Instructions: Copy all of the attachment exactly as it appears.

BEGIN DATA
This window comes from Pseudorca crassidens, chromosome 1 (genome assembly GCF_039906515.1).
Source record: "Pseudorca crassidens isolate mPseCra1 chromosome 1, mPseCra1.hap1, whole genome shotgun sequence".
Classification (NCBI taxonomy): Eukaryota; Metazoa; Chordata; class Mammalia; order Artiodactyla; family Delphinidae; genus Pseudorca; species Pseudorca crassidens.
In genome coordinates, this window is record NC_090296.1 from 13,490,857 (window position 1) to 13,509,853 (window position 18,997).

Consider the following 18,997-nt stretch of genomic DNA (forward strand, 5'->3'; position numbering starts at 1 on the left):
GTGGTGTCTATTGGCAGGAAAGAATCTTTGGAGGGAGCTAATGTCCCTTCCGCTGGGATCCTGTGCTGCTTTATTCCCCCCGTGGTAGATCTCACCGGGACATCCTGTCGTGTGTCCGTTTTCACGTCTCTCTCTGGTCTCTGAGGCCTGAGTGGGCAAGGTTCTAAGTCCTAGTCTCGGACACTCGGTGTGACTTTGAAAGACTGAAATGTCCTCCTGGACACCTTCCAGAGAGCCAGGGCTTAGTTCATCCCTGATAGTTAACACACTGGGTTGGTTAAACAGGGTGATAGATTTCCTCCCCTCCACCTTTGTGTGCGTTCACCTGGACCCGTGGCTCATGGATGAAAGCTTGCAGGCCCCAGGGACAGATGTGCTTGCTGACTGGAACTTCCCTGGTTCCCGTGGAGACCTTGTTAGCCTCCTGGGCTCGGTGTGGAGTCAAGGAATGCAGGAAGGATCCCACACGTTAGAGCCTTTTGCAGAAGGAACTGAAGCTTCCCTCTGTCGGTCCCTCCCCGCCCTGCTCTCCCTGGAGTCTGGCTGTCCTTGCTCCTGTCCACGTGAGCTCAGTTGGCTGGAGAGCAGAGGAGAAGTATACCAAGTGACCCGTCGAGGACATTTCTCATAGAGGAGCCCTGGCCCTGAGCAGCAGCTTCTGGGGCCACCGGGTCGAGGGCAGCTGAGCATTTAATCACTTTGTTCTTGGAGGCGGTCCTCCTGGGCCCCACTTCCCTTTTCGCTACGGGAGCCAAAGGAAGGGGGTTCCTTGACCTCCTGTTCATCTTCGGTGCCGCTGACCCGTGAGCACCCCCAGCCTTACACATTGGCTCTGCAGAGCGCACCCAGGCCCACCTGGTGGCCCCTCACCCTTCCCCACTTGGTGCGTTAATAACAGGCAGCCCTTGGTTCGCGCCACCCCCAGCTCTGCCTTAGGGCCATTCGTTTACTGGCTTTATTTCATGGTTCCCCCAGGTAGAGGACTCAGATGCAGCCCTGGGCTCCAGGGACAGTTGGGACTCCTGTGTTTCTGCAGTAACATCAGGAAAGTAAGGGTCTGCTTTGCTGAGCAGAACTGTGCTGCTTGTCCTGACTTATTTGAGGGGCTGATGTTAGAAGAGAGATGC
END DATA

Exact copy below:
This window comes from Pseudorca crassidens, chromosome 1 (genome assembly GCF_039906515.1).
Source record: "Pseudorca crassidens isolate mPseCra1 chromosome 1, mPseCra1.hap1, whole genome shotgun sequence".
Classification (NCBI taxonomy): Eukaryota; Metazoa; Chordata; class Mammalia; order Artiodactyla; family Delphinidae; genus Pseudorca; species Pseudorca crassidens.
In genome coordinates, this window is record NC_090296.1 from 13,490,857 (window position 1) to 13,509,853 (window position 18,997).

Consider the following 18,997-nt stretch of genomic DNA (forward strand, 5'->3'; position numbering starts at 1 on the left):
GTGGTGTCTATTGGCAGGAAAGAATCTTTGGAGGGAGCTAATGTCCCTTCCGCTGGGATCCTGTGCTGCTTTATTCCCCCCGTGGTAGATCTCACCGGGACATCCTGTCGTGTGTCCGTTTTCACGTCTCTCTCTGGTCTCTGAGGCCTGAGTGGGCAAGGTTCTAAGTCCTAGTCTCGGACACTCGGTGTGACTTTGAAAGACTGAAATGTCCTCCTGGACACCTTCCAGAGAGCCAGGGCTTAGTTCATCCCTGATAGTTAACACACTGGGTTGGTTAAACAGGGTGATAGATTTCCTCCCCTCCACCTTTGTGTGCGTTCACCTGGACCCGTGGCTCATGGATGAAAGCTTGCAGGCCCCAGGGACAGATGTGCTTGCTGACTGGAACTTCCCTGGTTCCCGTGGAGACCTTGTTAGCCTCCTGGGCTCGGTGTGGAGTCAAGGAATGCAGGAAGGATCCCACACGTTAGAGCCTTTTGCAGAAGGAACTGAAGCTTCCCTCTGTCGGTCCCTCCCCGCCCTGCTCTCCCTGGAGTCTGGCTGTCCTTGCTCCTGTCCACGTGAGCTCAGTTGGCTGGAGAGCAGAGGAGAAGTATACCAAGTGACCCGTCGAGGACATTTCTCATAGAGGAGCCCTGGCCCTGAGCAGCAGCTTCTGGGGCCACCGGGTCGAGGGCAGCTGAGCATTTAATCACTTTGTTCTTGGAGGCGGTCCTCCTGGGCCCCACTTCCCTTTTCGCTACGGGAGCCAAAGGAAGGGGGTTCCTTGACCTCCTGTTCATCTTCGGTGCCGCTGACCCGTGAGCACCCCCAGCCTTACACATTGGCTCTGCAGAGCGCACCCAGGCCCACCTGGTGGCCCCTCACCCTTCCCCACTTGGTGCGTTAATAACAGGCAGCCCTTGGTTCGCGCCACCCCCAGCTCTGCCTTAGGGCCATTCGTTTACTGGCTTTATTTCATGGTTCCCCCAGGTAGAGGACTCAGATGCAGCCCTGGGCTCCAGGGACAGTTGGGACTCCTGTGTTTCTGCAGTAACATCAGGAAAGTAAGGGTCTGCTTTGCTGAGCAGAACTGTGCTGCTTGTCCTGACTTATTTGAGGGGCTGATGTTAGAAGAGAGATGC